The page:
Texas 'honor killing' suspect Yaser Said could be hiding in plain sight as NYC cabbie, private investigator says
The Egyptian-born cab driver suspected in the 2008 "honor killing" of his two daughters in Texas because they were dating non-Muslim boys may be working at his old trade in New York, according to a private investigator who has tracked him.
Yaser Said fled his Dallas-area home after allegedly shooting daughters Amina, 18, and Sarah Said, 17, on New Year’s Day in 2008 and is now on the FBI's list of most-wanted fugitives. Although he took his Egyptian passport and $9,000 when he bolted, Bill Warner, a private detective who has worked for Said's sister-in-law, believes he never made it out of the country. With family ties to New York and a large community of his countrymen to blend into, Warner says the odds are good the suspected killer is behind the wheel of a car for hire in the Big Apple.
"It’s all he knows and I wouldn’t be surprised one bit if he’s there working as a taxi driver."
- Bill Warner, private investigator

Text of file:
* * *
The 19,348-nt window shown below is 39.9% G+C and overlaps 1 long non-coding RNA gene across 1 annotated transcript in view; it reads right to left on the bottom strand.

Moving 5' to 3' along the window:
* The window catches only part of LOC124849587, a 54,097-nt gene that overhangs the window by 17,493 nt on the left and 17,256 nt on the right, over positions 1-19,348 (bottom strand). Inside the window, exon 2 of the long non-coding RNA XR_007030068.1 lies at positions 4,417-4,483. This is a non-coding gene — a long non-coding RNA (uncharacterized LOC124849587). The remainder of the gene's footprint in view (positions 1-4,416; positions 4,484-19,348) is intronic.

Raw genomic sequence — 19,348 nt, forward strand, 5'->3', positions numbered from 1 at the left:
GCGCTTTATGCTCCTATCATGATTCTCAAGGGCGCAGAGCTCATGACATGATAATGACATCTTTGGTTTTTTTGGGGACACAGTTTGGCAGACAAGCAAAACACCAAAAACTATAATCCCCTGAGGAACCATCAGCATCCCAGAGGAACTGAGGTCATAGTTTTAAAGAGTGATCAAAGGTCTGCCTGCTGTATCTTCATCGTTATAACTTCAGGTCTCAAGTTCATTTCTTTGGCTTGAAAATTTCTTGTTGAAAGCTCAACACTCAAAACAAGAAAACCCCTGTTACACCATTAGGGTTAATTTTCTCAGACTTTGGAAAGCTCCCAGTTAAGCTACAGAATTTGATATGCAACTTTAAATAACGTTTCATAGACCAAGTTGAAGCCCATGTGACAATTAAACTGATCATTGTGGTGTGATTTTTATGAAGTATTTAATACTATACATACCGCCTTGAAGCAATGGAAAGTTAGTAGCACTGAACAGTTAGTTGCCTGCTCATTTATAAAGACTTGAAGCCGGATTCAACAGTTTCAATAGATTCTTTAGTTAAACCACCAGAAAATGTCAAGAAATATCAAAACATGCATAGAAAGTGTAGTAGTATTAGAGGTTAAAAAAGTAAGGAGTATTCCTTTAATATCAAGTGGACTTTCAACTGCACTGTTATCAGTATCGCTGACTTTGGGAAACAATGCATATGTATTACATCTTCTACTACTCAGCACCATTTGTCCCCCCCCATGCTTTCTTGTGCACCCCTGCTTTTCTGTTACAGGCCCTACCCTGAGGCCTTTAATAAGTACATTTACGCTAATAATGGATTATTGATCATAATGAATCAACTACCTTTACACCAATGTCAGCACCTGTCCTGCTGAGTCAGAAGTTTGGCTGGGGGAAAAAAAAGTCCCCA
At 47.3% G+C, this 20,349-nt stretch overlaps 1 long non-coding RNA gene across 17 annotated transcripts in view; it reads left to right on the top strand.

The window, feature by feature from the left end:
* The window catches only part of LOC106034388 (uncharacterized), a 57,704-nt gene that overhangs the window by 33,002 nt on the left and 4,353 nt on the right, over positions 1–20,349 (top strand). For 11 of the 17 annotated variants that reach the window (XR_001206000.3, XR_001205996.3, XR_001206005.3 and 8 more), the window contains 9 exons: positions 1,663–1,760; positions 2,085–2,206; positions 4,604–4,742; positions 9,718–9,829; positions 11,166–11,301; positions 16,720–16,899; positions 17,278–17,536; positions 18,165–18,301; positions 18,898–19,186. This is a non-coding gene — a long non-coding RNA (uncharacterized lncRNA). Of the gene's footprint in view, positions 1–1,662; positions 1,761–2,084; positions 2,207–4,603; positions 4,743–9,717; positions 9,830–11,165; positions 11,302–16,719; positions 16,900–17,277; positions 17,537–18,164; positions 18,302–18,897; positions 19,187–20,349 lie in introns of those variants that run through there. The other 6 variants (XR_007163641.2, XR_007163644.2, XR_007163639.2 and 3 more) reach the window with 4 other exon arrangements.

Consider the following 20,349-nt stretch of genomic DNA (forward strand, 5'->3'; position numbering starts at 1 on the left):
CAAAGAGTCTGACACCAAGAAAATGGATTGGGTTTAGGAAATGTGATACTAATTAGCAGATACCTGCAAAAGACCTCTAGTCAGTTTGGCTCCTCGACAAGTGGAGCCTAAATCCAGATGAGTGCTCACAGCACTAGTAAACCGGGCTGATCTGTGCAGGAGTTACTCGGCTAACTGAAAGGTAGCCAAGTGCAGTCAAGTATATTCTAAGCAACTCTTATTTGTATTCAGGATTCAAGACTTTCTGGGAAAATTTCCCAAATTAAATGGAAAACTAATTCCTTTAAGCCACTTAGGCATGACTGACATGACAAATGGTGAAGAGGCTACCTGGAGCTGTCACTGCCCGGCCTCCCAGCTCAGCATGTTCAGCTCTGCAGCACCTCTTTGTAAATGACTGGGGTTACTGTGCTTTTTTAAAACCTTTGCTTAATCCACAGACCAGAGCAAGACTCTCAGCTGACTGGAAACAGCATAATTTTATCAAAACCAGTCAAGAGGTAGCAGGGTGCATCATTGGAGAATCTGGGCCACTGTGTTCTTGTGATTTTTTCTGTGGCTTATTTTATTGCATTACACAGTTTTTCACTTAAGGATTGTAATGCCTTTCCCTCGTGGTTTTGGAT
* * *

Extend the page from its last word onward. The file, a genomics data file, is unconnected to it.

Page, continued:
“It’s all he knows and I wouldn’t be surprised one bit if he’s there working as a taxi driver,” Warner, who has worked on and off tracking Said, told FoxNews.com. “He could blend in at a metropolis like New York.” Said’s brother, Yassein Said, lives just north of the city in Westchester County and the FBI notes Yaser Said's ties to the area on his wanted poster, saying he "may have fled to New York or Egypt." Warner, who is based in Sarasota, Fla., believes the money Said took would not have been enough to flee to his native Egypt and set up a new life. “He was not financially solvent,” the investigator said, “He did not own the cab he drove. He didn’t have the financial strength to leave.” “The brothers are really tight, so it’s likely they assisted him in some way,” Warner also said, citing that a few years ago he located a post office box in Westchester County under the names of Yaser Said and his brother. New York's Taxi and Limousine Commission, which regulates yellow cabs as well as livery cars, requires criminal background checks conducted by the state for anyone applying for a license, according to a commission spokesman. But Said could easily rent a licensed car under the table or simply use his own vehicle to pick up fares illicitly, according to Fernando Mateo, president of the New York State Foundation of Taxi Drivers. "There are 10,000 illegal drivers in New York City," Mateo said. "It's as easy as getting in your car and driving to the airport or picking up illegal street hails." Said allegedly shot his daughters on Jan. 1, 2008, after they ran away from home a week earlier, fearing that he would kill them for dating American boys. The girls' aunt, Gail Gartrell, claimed the murders were an “honor killing,” an act practiced outside of mainstream Islam where a family member can be killed for bringing “great dishonor” to the family. The girls’ American-born mother, Patricia “Tissie” Owens-Said, had fled with them days earlier to Gartrell’s house in Kansas, also fearing her husband's wrath. The three were planning to move to Tulsa, but Owens-Said convinced them to go back to Texas first to put flowers on their grandmother’s grave. Upon returning to the Irving area, the girls were coaxed into going with their father in his taxi for something to eat, but were instead taken to a remote area and shot multiple times. New calls have emerged for Owens-Said’s arrest, with advocates claiming she helped lure the girls back to their father so he could kill them. “There’s always been the theory that she tried to cover it up,” said Warner. “She was abused by Yaser. If she didn’t do what he asked, she would get beaten. It was a battered woman syndrome.” FBI officials declined to comment on the case, saying only that the bureau is assisting in the search for Said. On its wanted poster, the FBI describes the 6-foot-2, 180-pound Said as wearing a mustache and dark sunglasses, both indoors and outside. He frequents Denny's and I-Hop restaurants and smokes Marlboro Light 100 cigarettes. He is believed to be either 50 or 55 years old, according to the FBI. "Additionally, Said is known to carry a handgun in his taxi cab at all times," the poster warns. "It has also been reported that Said always carries a weapon with him, to include knives." Calls to the police department in Irving, Texas, where the murders occurred, were not immediately returned. More common in the Middle East, honor killing has been a controversial issue among Muslims living in Western nations. Many say that the act has nothing to do with Islam and is a holdover from tribal society. The case of the Said sisters is not the first alleged incident of honor killing on American soil. In 1989, 16-year-old Palestina Isa, of St. Louis, was murdered by her father Zein Isa, who was helped by her mother. Zein Isa had grown angry that Palestina had taken a part-time job without his permission and had a boyfriend who was black, further angering the father. The parents were convicted of first-degree murder and sentenced to death. Zein Isa died on death row due to complications from diabetes in 1997, while his wife's sentence was commuted to life in prison without parole. More recently, Aasiya Zubar was beheaded by her husband, Muzzammil Hassan, in Buffalo, on Feb. 12, 2009, after she filed for divorce six days earlier. Hassan, who was CEO of Bridges TV, a Muslim-American television network, was sentenced to 25 years to life for second-degree murder.